In March and again in May 1982 a federal grand jury (in St. Louis, Missouri) investigating corruption in the military contracting industry served CPI with subpoenas duces tecum to testify and produce business and financial records of Old CPI for the period 1975-1980. Old CPI had been a subcontractor to two targets of the investigation, the McDonnell-Douglas Corporation ("McDonnell-Douglas") and the Emerson Electric Company, Inc. ("Emerson Electric"). In reviewing the records requested by the grand jury, counsel for CPI became aware of irregularities and improprieties in Old CPI's operations. By August 1982 Harvey suspected that Old CPI's records had been falsified to conceal payments made to individual officers and employees of Old CPI and that the concealed funds had been used in part to bribe purchasing agents at McDonnell-Douglas and Emerson. CPI officers also believed that invoices for parts testing necessary to show compliance with military specifications had been falsified by Old CPI officials. CPI suspected that Goodridge was involved in the alleged wrongdoing, and suspended payments which were due to him under the obligations it had assumed from Old CPI.

Goodridge instituted two actions in state court on December 3, 1982 to recover money allegedly owed him by Harvey under the Note, the Employment Agreement and the Consulting Agreement. The actions were removed to this court and consolidated. Harvey counterclaimed against Fernandez and Daula. Fernandez and Daula in turn counterclaimed against Harvey, asserting securities and common law fraud arising out of two allegedly false promises made by Harvey in connection with the Merger Agreement: 1) that Fernandez and Daula would have complete control over CPI following the merger and 2) that the combined sales of HGI and CPI would exceed $100,000,000. Goodridge's complaint against Harvey was dismissed by endorsement dated June 24, 1983.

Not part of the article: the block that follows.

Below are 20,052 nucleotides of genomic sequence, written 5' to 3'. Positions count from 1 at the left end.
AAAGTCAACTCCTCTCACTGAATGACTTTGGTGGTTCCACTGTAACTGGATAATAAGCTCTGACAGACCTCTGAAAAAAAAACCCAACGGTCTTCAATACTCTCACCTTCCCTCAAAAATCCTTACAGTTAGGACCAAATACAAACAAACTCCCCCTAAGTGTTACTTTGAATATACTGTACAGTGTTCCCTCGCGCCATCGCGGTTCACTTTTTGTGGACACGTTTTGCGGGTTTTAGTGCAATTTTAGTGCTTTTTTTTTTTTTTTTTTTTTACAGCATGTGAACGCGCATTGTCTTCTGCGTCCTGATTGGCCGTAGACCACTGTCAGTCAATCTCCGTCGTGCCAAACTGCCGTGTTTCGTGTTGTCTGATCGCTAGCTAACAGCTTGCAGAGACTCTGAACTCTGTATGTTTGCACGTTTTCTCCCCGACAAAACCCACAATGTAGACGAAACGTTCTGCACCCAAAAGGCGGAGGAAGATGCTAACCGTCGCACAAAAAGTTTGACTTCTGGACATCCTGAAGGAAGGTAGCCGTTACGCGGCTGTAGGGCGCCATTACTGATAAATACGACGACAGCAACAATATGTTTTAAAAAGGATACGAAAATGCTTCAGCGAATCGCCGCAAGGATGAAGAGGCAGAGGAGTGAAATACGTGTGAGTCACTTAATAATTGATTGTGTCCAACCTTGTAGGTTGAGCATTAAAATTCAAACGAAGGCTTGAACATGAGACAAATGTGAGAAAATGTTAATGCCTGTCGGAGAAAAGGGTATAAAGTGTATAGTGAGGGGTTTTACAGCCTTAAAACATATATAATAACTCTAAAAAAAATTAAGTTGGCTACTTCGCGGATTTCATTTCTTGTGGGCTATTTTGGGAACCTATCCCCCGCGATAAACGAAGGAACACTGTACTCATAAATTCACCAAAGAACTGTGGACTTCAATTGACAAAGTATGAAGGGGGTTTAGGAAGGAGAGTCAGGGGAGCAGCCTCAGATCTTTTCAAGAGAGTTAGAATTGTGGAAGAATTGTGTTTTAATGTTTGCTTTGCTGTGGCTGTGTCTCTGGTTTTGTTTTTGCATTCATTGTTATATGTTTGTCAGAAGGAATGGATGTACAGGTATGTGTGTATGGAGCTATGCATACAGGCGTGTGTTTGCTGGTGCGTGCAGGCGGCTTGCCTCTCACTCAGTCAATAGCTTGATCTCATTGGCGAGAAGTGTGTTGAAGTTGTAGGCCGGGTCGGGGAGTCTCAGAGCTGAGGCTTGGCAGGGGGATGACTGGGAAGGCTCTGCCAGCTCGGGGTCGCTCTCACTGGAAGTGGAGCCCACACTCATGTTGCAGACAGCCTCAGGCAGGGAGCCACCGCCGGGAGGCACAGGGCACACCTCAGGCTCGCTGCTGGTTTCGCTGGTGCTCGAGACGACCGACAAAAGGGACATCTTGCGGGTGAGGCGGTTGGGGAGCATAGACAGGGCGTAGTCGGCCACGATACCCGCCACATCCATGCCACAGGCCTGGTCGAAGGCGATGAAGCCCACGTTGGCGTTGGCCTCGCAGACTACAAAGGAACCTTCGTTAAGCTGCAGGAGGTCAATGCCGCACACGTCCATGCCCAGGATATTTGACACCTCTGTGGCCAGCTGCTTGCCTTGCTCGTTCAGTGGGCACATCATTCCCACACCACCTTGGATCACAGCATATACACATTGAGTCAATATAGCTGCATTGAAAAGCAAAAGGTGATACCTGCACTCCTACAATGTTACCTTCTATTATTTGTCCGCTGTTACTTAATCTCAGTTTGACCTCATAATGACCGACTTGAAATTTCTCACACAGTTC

In January 1986 the United States Attorney's Office for the Eastern District of New York indicted Goodridge, Fernandez and Roslyn Frank, the former bookkeeper for Old CPI, on several counts charging their participation in a criminal conspiracy to defraud the United States through tax fraud and bribery. On April 11, 1986 Goodridge pled guilty to one count of conspiracy to commit tax evasion and one count of conspiracy to commit tax fraud. Fernandez pled guilty on June 20th of that year to one count of conspiracy to defraud the United States through the payment of unlawful bribes and kickbacks and to one count of tax evasion.

On May 8, 1987 Goodridge and New Wave filed an amended complaint against Harvey seeking recovery of funds due under the Note and damages for breach of the Employment Agreement and the Consulting Agreement. Goodridge also sought to enforce the Guarantee signed by Fernandez of payments due under the Assumed Obligations. Harvey filed an answer and counterclaimed against Goodridge, New Wave and additional defendants Fernandez and Daula. In his answer to plaintiffs' amended complaint, Fernandez asserted additional counterclaims against Goodridge and three new counterclaims against Harvey 1) for indemnification by HGI pursuant to section 6.7 of the Merger Agreement 2) for indemnification by HGI pursuant to the Assumption Agreement and 3) for breach of HGI's agreement to obtain Fernandez's release from his Guarantee of the CPI obligations to Goodridge.

Harvey now moves for summary judgment on all claims asserted against it by Goodridge and New Wave in the amended complaint and by Fernandez in the original and amended complaints. Harvey argues that Fernandez and Goodridge are collaterally estopped from asserting their claims because their pleas of guilty, allocutions and convictions establish that each of them committed federal securities law violations which render the Merger Agreement and all ancillary agreements unenforceable. Goodridge cross-moves for summary judgment against Fernandez for payment under the Guarantee. Fernandez cross-moves to dismiss Goodridge's claim on the Guarantee.